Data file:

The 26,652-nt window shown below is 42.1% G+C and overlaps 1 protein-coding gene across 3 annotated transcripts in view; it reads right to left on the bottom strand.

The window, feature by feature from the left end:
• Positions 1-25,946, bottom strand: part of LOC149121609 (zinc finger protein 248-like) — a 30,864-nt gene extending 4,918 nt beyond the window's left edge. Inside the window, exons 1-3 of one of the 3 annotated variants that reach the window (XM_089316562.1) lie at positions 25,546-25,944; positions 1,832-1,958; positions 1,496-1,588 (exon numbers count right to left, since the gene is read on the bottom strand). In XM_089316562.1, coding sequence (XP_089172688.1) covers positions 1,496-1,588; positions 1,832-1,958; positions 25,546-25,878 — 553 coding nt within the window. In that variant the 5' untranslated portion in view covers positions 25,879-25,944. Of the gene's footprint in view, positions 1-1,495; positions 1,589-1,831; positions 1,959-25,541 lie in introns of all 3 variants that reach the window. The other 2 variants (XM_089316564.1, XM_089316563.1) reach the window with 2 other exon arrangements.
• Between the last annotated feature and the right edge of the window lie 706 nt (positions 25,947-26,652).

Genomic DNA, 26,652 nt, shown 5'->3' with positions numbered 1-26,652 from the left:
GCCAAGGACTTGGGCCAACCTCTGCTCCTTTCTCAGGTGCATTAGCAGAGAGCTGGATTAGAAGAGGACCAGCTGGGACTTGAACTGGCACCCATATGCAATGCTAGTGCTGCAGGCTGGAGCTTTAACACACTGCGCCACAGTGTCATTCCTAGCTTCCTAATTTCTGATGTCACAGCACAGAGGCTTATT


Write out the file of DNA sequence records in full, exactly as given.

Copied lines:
The 26,652-nt window shown below is 42.1% G+C and overlaps 1 protein-coding gene across 3 annotated transcripts in view; it reads right to left on the bottom strand.

The window, feature by feature from the left end:
• Positions 1-25,946, bottom strand: part of LOC149121609 (zinc finger protein 248-like) — a 30,864-nt gene extending 4,918 nt beyond the window's left edge. Inside the window, exons 1-3 of one of the 3 annotated variants that reach the window (XM_089316562.1) lie at positions 25,546-25,944; positions 1,832-1,958; positions 1,496-1,588 (exon numbers count right to left, since the gene is read on the bottom strand). In XM_089316562.1, coding sequence (XP_089172688.1) covers positions 1,496-1,588; positions 1,832-1,958; positions 25,546-25,878 — 553 coding nt within the window. In that variant the 5' untranslated portion in view covers positions 25,879-25,944. Of the gene's footprint in view, positions 1-1,495; positions 1,589-1,831; positions 1,959-25,541 lie in introns of all 3 variants that reach the window. The other 2 variants (XM_089316564.1, XM_089316563.1) reach the window with 2 other exon arrangements.
• Between the last annotated feature and the right edge of the window lie 706 nt (positions 25,947-26,652).

Genomic DNA, 26,652 nt, shown 5'->3' with positions numbered 1-26,652 from the left:
GCCAAGGACTTGGGCCAACCTCTGCTCCTTTCTCAGGTGCATTAGCAGAGAGCTGGATTAGAAGAGGACCAGCTGGGACTTGAACTGGCACCCATATGCAATGCTAGTGCTGCAGGCTGGAGCTTTAACACACTGCGCCACAGTGTCATTCCTAGCTTCCTAATTTCTGATGTCACAGCACAGAGGCTTATT